“Mothers and Daughters”: The Lives of Women Unveiled

Screen Shot 2016-05-11 at 8.54.55 PM
  • facebook
  • twitter
  • LinkedIn
  • tumblr
  • Google+
  • Gmail

Mothers and Daughters explores the relationships among generations and the complexity of family structures in today’s world of divorce, adoption, teen pregnancy, and women who must balance their gift of childbirth with the careers they have fought to build.

 

The characters exemplify the distinction between power and invulnerability and show that even the most prestigious of us have a cross to bear.

 

This film, would not likely have been deemed acceptable nor even been able to acquire funding had the script been presented only a few decades earlier.

 

The film’s female led cast, rather than present women as neurotic or victims of circumstance, portrays them from positions of power not to decide what is done to them, but certainly to decide what they do in response. As such, the women fulfill the roles of both saviors and the saved.

 

Central to the story is what it means to be mothers, having made pacts with nature to protect children that will almost certainly outlive them. Conversely, the story explores what it means to be a daughter: protected yet smothered, free yet alone, and known and accepted for one’s past yet unable to be understood for their present.

 

These themes permeate the film and unravel in the most cliché yet natural and relatable ways. Rather than seeking to surprise, the film focuses on suspending disbelief by presenting stories that while maybe not personally relatable are not outside the audience’s frame of reference.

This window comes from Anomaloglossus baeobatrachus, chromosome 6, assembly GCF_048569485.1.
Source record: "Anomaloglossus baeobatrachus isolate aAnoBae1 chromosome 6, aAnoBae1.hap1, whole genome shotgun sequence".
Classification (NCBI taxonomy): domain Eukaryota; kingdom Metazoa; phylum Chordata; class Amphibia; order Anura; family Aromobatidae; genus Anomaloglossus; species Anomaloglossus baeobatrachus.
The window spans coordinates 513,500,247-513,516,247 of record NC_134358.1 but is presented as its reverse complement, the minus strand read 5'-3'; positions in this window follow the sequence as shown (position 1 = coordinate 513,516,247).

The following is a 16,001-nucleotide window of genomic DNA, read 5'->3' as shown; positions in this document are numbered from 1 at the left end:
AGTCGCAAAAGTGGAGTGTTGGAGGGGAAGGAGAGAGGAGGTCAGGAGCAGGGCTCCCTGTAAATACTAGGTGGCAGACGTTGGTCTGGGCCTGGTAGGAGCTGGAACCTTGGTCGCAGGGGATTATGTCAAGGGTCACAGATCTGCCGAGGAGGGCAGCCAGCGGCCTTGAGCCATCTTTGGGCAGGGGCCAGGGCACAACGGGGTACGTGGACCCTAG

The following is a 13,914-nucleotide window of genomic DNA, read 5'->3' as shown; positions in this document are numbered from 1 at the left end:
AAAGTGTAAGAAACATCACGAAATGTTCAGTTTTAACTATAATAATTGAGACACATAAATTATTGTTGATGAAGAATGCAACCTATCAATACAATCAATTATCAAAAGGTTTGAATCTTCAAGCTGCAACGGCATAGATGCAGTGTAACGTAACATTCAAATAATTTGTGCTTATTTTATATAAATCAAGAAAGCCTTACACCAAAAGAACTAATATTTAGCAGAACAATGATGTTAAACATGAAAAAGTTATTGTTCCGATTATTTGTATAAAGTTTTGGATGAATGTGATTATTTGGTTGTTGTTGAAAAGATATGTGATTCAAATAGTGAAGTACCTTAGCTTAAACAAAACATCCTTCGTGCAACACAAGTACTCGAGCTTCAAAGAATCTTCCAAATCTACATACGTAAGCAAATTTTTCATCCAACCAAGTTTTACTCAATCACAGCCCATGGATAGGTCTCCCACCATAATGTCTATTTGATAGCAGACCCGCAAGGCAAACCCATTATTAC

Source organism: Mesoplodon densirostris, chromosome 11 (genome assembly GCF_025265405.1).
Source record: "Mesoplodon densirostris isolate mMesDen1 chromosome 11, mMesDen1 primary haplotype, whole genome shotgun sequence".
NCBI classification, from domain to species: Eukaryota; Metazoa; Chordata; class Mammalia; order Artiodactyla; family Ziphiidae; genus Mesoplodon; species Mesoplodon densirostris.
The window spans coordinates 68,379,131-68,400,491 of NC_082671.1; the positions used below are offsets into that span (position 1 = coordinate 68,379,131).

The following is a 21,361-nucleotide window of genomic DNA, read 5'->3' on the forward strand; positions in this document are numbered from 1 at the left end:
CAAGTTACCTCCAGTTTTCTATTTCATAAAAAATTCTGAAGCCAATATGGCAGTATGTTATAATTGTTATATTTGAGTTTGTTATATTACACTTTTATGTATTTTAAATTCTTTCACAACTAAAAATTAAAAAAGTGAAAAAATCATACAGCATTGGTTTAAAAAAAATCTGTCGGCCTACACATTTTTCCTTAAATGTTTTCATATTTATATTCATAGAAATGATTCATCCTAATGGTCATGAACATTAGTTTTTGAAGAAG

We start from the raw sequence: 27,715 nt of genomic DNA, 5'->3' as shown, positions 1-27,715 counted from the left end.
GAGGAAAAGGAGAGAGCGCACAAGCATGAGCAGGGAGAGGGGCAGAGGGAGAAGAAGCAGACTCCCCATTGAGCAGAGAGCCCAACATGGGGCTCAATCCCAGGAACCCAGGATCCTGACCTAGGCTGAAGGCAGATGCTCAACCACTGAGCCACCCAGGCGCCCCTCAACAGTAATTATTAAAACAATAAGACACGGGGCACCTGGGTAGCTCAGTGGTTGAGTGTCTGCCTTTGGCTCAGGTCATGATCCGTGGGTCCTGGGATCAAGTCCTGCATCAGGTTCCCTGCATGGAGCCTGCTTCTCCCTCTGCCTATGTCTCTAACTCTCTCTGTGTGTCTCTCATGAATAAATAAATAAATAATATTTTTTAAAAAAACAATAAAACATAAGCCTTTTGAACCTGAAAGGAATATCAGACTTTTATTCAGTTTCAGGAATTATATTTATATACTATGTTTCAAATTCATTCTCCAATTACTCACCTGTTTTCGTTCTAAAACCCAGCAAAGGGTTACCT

The film serves like a composite of diaries of the women it portrays. Open and honest in way that people cannot often be except when alone. Yet, the film does not rely on a narrator speaking to that, which cannot be seen. The storylines and the acting makes this unnecessary, an incredible feat for film, which by its visual nature often leads many stories incomplete and open to interpretation.

 

The prime obstacle of the visual arts has been overcome, and the stories spoken by women among each other are finally being told to the world.

 

 

Author: Jeremy Bamidele

Jeremy Bamidele is the Editor and Chief of Los Angeles Entertainment News. His work has appeared in JET Magazine, Huffington Post, PR Week, PR Daily, Black Star News, and Forbes to name a few. Having both had his first press release garner a publication in the New York Times as well as becoming a nationally syndicated journalist in under a year, he utilizes his business acumen to thrive across job profiles and industries. He is on the board of the 2016 Hollywood Beauty Awards. He is an alumnus of UC Berkeley and University of Pennsylvania and is now pursuing his masters at USC’s Annenberg School for Communication and Journalism. He is also an adjunct professor for Rancho Santiago Community College School District.

Share This Post On

Submit a Comment

Your email address will not be published. Required fields are marked *

Pin It on Pinterest

Pass The Journalism

Share this post with your friends!